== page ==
We remain skeptical of Gordon, but a 4.34 fielding-range rating papers over quite a bit of offensive regression. Murphy should be your third baseman, and if you were considering playing him at second, it’s probably worth trading him to another team for somebody ranked more highly on this list.

11. Dilson Herrera (22)

Herrera is the killer rebuild special. He’s lost his rookie eligibility, but he’s likely too valuable to end up back in the draft pool. If you’re a team with available keeper space on the prowl for young talent, you should take advantage of the situation.

12. Howie Kendrick (23, AL Ranking: 12)

We’re not sure where to put Kendrick, who doesn’t count as a crossover this year. No matter which league you’re in, however, you have a more talented and likely younger starting second baseman, making Kendrick an incredibly borderline protection candidate.

Below the Keeper Line

We’re relatively high on Scooter Gennett to bounce back and also provide massive platoon splits, but even a comeback doesn’t leave him with enough offensive potential to excite. Brandon Phillips had a great Scoresheet run, but the bat is shot and his once-great fielding has fallen to above-average. Wilmer Flores doesn’t offer enough upside with the bat or glove to be worth keeping through his upcoming year as a Mets backup. Kiké Hernandez is an intriguing draft candidate, but as a keeper, the likelihood of offensive regression is too strong for him to be interesting.

About the Podcast

Anyone tuning in to hear us discuss second basemen should be in for a surprise this week, and everyone else is in for a treat. Instead of our regularly scheduled position chat, we’ve brought in special guests Nate Stephens and John R. Mayne to discuss Scoresheet’s annual offseason mock draft. Always a good time, this podcast is especially useful to people looking to understand the philosophy behind player evaluation. For anyone interested in extending the conversation further, you can use or download the Mock Draft rankings to follow along, or sign up for the Mock Draft Yahoo! group to read the valuable behind-the-scenes chatter.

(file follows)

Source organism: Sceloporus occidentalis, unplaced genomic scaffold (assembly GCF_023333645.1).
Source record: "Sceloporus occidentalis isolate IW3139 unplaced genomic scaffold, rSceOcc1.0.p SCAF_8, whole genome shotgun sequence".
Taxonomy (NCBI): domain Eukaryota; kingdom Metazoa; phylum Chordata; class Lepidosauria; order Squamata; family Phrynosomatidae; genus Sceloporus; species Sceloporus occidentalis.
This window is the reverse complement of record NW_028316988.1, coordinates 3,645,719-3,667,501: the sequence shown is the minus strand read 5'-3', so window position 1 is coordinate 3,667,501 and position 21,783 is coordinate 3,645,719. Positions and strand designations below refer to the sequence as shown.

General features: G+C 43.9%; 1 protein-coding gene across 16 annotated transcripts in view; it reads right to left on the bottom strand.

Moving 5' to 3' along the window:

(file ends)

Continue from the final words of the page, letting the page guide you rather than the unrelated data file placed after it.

Download Here

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digiderek
1/29
When was Brett Lawrie ever in the NL?
hotstatrat
1/29
I can answer that. Lawrie was drafted by the Milwaukee Brewers organization in June of 2008, then traded to the Blue Jays folks in December 2010 about 8 months before the Canadian native reached the Majors. What I can't answer is how Brian Dozier rates above Dustin Pedroia. Is Pedroia hurt? Looking at Steamer projections, his OPOPS (Ox2 + S) is about the same as Robinson Cano's and he's almost a year younger and has a much much better range. Frankly, Cano, Zobrist, and Pedroia are all very close and deserve to be in the same echelon. Altuve is about equally good now and is far less likely to suddenly drop off the aging cliff. Odor may well join that echelon this year and have a long future ahead of him. Or, the Rangers move him to the outfield and let the better second-baseman Profar (defensively) take over - something's gotta give. Dozier? Geesh, his projections are Ian Kinsler's without the outstanding range. Not that I am complaining, no, I thank you for this. I was just wondering why my projections are so different from yours.
IanLefk
1/29
Dusty isn't currently hurt, no. He was last year, though, and hurt and bad the year before. Just to compare, he missed more games last year than Cano has missed over the past decade, and it's not all that close a comparison. I don't think I'd strongly argue for Dozier vs. Pedroia either way, but I think you're underestimating the risk of having an injury-prone 32 year old.
EROICA
1/31
Does Baez fit into this 2b discussion ??
chodson428
2/01
I have a big picture question for you guys. First off, this is an awesome tool for baseline valuation so thank you very much - great exercise. I was curious what sort of holistic adjustments you would make with the player pool for AL/NL only leagues? For example: catchers in the AL probably get a bump in AL-only leagues relative to this mock since the combined league catcher pool is so much deeper than the AL version. Any other adjustments like that up or down that are worth calling out position-wise? Thanks!